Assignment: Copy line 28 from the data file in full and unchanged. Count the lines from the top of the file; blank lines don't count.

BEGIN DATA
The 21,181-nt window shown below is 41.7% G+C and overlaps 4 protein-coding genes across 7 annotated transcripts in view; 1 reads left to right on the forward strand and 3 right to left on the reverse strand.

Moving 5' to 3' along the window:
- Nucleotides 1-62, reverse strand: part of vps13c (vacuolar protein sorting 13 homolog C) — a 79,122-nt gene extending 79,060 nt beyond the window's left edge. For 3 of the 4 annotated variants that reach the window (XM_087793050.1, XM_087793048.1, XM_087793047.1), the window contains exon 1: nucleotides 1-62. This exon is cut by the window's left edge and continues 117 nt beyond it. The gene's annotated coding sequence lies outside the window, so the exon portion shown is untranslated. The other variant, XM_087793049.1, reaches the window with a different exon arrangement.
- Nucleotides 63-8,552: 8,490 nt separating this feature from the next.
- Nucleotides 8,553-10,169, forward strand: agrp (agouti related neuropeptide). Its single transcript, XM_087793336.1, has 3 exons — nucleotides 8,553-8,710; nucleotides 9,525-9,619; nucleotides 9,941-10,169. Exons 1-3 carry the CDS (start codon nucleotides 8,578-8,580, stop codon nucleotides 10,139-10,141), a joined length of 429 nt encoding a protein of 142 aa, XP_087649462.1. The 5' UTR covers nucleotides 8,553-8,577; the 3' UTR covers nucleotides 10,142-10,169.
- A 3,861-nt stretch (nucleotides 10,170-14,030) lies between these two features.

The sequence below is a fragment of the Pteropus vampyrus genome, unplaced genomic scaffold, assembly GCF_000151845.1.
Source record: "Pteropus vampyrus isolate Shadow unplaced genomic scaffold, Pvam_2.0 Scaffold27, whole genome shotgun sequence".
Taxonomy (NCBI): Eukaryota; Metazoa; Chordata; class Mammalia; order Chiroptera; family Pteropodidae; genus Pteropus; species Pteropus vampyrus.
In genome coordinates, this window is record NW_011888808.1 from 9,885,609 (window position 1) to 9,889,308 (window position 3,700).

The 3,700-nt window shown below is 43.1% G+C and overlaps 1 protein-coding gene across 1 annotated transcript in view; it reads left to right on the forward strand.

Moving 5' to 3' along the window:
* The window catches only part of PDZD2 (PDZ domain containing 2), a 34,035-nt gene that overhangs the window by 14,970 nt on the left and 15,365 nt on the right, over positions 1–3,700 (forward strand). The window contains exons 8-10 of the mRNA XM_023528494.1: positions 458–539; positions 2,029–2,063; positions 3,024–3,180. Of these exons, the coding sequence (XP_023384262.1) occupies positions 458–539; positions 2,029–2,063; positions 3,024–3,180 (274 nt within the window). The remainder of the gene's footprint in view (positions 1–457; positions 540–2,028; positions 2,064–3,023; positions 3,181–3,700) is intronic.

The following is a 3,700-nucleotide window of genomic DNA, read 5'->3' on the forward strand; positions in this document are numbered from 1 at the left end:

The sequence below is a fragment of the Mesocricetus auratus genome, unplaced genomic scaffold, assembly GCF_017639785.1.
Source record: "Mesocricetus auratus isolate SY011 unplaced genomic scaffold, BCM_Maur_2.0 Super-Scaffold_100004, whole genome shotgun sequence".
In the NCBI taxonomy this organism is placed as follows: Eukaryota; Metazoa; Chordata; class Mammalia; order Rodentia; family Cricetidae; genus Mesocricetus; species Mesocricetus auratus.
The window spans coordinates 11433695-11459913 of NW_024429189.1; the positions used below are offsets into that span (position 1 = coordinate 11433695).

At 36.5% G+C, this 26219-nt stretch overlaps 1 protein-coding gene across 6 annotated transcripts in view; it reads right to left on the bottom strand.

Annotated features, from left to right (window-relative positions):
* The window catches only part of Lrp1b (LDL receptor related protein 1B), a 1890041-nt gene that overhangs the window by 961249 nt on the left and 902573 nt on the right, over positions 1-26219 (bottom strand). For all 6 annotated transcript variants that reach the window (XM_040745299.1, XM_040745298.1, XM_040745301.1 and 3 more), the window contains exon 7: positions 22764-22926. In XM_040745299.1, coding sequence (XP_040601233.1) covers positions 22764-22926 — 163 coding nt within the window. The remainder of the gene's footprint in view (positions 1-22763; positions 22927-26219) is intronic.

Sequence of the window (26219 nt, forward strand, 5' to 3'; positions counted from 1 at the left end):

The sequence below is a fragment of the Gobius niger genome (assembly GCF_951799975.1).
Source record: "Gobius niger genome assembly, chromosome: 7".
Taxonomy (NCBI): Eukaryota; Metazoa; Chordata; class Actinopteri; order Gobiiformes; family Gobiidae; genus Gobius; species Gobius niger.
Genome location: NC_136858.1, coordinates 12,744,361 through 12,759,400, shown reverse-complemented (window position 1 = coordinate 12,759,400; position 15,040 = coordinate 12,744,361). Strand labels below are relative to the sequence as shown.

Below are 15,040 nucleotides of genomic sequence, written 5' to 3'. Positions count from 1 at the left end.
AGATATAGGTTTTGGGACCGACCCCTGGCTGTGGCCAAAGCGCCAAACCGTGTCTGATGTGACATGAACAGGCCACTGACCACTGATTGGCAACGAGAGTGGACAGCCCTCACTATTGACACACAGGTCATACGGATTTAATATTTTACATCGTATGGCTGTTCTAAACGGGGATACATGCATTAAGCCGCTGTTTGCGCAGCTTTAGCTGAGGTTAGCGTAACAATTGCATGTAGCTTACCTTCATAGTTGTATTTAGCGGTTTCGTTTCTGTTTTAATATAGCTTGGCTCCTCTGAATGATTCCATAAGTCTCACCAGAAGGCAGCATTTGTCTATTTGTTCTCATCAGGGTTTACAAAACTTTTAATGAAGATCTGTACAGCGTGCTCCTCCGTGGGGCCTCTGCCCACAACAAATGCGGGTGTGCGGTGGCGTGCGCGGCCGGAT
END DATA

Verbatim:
AGATATAGGTTTTGGGACCGACCCCTGGCTGTGGCCAAAGCGCCAAACCGTGTCTGATGTGACATGAACAGGCCACTGACCACTGATTGGCAACGAGAGTGGACAGCCCTCACTATTGACACACAGGTCATACGGATTTAATATTTTACATCGTATGGCTGTTCTAAACGGGGATACATGCATTAAGCCGCTGTTTGCGCAGCTTTAGCTGAGGTTAGCGTAACAATTGCATGTAGCTTACCTTCATAGTTGTATTTAGCGGTTTCGTTTCTGTTTTAATATAGCTTGGCTCCTCTGAATGATTCCATAAGTCTCACCAGAAGGCAGCATTTGTCTATTTGTTCTCATCAGGGTTTACAAAACTTTTAATGAAGATCTGTACAGCGTGCTCCTCCGTGGGGCCTCTGCCCACAACAAATGCGGGTGTGCGGTGGCGTGCGCGGCCGGAT